First, not all comparables are equal. In most cases, your agent will be able to provide you with a full range of comparable sales that can help guide you in the pricing process. This gives the clearest guidance in situations where you have a lot of recent sales of comparable properties in your area. For example, some neighborhood developments (and especially condominium buildings) provide clear pricing guidance, since you will usually find a lot of recent sales involving homes of similar size, style, and even layouts. Other homes create challenges, because they are either in areas or price ranges that are not particularly active. In these cases, your agent may have to expand the search to include comparables from other areas to provide pricing guidance. This could make the pricing process a little more complicated.
Second, focus on sold properties, not unsold properties. Anyone can put a property on the market for whatever price they want, that doesn’t mean it’s actually going to sell. The key when pricing your home is to look at the comparable sales – homes that have actually sold in the current market. Buyers have access to the same information you do, and can be just as well-informed, so they’re going to know about recent sales and are going to base their valuation of your home on those sales. Moreover, when you get into contract, your buyer’s lender is going to conduct an appraisal of the property, basing its valuation on those sold properties. So when you’re pricing a home, focus on the sold properties to set a price, and treat the “active listings” (i.e., the unsold properties) as the competition for buyer attention in your market.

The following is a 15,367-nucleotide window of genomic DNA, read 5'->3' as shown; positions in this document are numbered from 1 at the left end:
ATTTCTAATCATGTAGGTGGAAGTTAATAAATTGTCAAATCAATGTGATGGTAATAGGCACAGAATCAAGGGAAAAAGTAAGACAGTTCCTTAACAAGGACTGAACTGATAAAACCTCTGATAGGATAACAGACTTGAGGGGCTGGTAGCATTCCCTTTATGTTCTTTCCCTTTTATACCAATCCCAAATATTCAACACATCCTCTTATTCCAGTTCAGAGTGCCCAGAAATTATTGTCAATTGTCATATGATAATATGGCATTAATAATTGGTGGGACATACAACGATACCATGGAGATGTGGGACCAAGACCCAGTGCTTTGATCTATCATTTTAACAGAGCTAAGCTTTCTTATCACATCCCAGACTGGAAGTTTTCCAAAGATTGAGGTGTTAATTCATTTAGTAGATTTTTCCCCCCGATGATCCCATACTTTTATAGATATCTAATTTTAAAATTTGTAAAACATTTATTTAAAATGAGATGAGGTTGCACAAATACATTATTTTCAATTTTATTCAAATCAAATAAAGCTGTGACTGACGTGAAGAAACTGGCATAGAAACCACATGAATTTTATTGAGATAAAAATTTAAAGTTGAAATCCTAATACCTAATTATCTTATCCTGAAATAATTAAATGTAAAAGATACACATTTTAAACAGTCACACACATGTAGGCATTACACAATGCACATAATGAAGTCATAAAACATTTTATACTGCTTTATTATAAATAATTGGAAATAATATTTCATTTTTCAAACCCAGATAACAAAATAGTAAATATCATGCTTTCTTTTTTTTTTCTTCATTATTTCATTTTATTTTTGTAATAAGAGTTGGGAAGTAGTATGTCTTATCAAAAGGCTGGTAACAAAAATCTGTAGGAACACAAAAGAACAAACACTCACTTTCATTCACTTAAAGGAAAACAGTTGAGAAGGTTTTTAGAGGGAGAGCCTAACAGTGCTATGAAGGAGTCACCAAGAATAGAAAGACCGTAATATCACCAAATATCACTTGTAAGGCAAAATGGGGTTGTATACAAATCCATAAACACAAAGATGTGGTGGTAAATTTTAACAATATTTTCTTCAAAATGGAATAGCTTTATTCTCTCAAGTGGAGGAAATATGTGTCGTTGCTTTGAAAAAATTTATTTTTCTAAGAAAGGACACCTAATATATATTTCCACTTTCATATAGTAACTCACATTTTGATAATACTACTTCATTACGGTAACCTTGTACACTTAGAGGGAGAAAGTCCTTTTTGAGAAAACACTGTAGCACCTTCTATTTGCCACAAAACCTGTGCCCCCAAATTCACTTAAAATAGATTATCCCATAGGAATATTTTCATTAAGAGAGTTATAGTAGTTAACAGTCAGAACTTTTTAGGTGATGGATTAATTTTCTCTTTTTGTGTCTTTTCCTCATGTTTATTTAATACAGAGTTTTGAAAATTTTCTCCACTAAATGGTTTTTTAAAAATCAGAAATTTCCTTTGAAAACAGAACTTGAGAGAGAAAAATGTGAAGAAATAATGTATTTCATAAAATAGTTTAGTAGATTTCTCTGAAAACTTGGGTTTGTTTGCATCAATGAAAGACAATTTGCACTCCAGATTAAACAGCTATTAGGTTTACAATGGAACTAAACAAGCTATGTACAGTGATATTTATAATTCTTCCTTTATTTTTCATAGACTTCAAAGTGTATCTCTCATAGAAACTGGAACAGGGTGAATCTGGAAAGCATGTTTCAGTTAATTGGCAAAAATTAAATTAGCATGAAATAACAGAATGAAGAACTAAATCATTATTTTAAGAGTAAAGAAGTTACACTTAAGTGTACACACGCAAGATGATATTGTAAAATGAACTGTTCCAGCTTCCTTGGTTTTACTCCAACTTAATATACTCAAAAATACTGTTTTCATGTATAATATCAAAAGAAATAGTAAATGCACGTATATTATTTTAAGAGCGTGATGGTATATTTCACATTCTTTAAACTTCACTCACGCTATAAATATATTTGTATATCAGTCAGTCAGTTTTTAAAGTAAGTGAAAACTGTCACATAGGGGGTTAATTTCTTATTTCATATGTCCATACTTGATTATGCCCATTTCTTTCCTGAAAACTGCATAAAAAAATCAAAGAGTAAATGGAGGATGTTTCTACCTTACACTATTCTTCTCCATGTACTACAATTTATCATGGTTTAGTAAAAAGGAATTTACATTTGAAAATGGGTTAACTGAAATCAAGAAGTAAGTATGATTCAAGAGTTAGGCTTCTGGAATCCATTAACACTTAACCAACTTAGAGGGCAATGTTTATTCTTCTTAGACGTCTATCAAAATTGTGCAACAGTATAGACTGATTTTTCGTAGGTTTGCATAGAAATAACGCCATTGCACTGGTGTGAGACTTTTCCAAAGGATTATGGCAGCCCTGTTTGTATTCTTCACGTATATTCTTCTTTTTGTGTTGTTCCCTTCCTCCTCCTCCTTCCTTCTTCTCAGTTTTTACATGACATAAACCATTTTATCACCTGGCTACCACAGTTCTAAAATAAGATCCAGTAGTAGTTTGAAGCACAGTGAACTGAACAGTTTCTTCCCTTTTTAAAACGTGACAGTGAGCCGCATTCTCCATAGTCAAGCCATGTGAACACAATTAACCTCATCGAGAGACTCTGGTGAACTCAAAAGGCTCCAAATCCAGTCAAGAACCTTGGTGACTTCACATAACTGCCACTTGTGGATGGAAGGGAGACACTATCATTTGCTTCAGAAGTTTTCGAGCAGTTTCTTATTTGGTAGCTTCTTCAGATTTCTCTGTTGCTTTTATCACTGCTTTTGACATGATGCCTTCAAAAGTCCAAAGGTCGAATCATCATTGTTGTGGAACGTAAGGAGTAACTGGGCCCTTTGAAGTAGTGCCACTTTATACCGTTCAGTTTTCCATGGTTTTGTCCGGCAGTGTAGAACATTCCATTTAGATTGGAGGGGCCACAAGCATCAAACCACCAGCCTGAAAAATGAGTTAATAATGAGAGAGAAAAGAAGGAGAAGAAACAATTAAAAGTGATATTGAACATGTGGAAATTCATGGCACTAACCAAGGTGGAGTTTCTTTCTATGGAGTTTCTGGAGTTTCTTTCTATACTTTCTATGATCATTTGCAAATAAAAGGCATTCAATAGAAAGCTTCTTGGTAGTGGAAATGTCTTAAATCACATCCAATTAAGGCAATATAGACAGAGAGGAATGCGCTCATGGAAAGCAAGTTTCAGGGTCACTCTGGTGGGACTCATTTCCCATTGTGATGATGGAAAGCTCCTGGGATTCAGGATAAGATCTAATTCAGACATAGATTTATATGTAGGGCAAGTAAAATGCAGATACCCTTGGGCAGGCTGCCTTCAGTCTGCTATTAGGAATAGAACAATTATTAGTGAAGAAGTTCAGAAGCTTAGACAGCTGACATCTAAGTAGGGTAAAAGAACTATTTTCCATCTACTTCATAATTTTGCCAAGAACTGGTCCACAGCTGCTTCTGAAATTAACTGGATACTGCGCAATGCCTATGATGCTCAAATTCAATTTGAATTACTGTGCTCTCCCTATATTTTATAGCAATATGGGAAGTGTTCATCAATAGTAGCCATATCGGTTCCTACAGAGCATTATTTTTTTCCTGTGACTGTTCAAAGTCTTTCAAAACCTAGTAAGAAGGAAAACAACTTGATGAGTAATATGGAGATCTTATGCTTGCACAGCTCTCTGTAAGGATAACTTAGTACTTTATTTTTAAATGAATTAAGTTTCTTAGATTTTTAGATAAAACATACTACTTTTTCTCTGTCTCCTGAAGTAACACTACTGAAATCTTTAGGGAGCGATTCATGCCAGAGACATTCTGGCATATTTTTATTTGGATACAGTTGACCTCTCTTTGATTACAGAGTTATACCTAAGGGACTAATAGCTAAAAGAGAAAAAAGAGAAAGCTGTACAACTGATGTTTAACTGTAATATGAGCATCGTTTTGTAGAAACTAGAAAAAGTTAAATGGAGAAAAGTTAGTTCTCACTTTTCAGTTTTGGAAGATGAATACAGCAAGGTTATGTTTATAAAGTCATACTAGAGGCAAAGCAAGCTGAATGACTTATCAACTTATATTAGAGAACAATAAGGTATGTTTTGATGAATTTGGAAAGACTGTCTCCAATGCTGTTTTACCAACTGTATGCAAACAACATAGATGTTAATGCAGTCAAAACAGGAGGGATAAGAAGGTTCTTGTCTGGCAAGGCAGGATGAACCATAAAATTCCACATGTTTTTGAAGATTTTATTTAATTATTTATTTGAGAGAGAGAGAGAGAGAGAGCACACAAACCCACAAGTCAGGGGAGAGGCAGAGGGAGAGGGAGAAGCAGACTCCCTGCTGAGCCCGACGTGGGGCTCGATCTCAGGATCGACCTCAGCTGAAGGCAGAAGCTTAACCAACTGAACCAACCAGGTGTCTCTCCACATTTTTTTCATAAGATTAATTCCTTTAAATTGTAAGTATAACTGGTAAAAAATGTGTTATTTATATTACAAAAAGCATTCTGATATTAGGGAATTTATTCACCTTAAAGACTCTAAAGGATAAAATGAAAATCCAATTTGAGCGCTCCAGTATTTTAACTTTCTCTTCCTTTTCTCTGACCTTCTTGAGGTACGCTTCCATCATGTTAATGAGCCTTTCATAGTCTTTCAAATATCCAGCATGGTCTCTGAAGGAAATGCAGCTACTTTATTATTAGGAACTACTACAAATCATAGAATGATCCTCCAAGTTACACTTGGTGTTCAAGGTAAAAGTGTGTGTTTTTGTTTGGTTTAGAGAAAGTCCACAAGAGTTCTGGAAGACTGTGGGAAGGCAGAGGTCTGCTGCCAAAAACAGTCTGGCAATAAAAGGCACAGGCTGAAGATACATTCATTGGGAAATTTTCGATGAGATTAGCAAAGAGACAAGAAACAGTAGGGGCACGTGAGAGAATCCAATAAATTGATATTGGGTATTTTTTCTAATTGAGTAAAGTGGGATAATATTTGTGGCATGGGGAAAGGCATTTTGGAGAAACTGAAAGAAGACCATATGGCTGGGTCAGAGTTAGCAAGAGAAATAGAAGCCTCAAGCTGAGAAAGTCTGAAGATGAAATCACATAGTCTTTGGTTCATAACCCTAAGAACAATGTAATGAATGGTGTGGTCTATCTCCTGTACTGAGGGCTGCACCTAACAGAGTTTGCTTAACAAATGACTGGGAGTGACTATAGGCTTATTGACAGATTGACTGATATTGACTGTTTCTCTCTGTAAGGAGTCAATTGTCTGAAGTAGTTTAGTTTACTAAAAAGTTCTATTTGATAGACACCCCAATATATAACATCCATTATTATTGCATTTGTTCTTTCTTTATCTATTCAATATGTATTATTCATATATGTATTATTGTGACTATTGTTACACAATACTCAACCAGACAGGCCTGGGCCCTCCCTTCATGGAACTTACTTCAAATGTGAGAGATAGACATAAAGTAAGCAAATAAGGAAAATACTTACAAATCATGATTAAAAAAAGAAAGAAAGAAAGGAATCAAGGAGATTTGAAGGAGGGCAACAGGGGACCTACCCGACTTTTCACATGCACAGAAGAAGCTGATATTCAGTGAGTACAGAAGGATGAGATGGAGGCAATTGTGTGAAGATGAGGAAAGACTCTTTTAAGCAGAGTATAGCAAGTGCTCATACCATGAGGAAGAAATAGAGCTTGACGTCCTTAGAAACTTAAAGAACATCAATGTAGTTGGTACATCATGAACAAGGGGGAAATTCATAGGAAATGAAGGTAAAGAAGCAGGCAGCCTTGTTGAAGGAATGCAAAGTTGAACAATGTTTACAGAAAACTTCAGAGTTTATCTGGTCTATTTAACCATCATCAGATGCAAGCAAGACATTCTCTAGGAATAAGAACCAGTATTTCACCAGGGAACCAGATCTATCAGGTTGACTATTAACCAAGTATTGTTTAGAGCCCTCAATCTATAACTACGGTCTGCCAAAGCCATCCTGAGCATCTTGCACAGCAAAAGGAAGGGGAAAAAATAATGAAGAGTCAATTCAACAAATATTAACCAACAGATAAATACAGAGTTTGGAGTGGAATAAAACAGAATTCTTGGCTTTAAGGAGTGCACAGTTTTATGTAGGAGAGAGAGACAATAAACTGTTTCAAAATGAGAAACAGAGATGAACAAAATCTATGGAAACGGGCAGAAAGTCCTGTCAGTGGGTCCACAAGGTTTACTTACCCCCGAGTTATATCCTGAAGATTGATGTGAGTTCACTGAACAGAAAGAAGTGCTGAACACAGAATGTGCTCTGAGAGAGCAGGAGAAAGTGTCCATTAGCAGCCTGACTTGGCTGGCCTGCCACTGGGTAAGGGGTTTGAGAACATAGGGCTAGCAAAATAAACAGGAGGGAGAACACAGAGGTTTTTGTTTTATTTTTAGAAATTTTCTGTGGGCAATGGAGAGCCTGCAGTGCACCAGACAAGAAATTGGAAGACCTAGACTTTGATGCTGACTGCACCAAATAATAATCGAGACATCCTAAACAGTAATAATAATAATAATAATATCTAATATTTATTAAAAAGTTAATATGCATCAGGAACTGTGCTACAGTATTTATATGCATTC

Third, use location, size, and style to set a price range, and then narrow down the specifics. Pricing is a little bit science and a little bit art. The science establishes a general price range using the comparable properties identified by location, size, and style. Once you’ve got that range, pricing becomes more of an art, because you need to make more nuanced comparisons to the comparable properties to figure out the proper price within that range. Essentially, you’ll compare your home against the comparable sales (and the unsold competition) on the criteria that can have a significant effect on pricing, such as:
•Condition: whether the property is in good physical and mechanical condition.
•Amenities: features such as hardwood floors, updated kitchens, updated bathrooms and bedrooms, pools, fireplaces, landscaping, etc.
•Taxes: whether the property taxes of the comps are higher or lower than your taxes.
•Lot size: although interior square footage is a much more significant determinant of price, differences in the exterior lot size will factor into the price.
•Local environment: issues such as neighborhood appearance, power lines, or traffic flow all affect pricing within the range.
•Appeal: the extent to which the seller has prepared the property for showings through detailing and staging.
Keep in mind that criteria such as condition, amenities, and the like can affect pricing, but only within the range set by the comparables. Remember the 10/20 rule: only 10% of homes sell for more than 20% above the average price per square foot for similar homes in your area.
Conclusion: How We Can Help
It’s important for you to understand the process, and to be involved in helping set a competitive price for your home. Ultimately, it’s our job to help you get the best price possible, and we will use every resource we have to maximize your home’s value:
•Appeal: we will guide you through enhancing your home’s value through professional detailing and staging.
•Marketing: we will rigorously market your home through our online and offline marketing campaign.
•Exposure: we will expose your home to the largest buyer market possible, through online advertising of your listing, personal marketing, and direct mail.
•Availability: we will work with you to ensure that the property is available for showings whenever possible.
•Communication: we will keep you informed on what we’re doing and on market changes that might impact your home’s value.
•Negotiating: we will use our negotiating skills to help drive the best possible price.
We hope you find this helpful, and we look forward to working with you.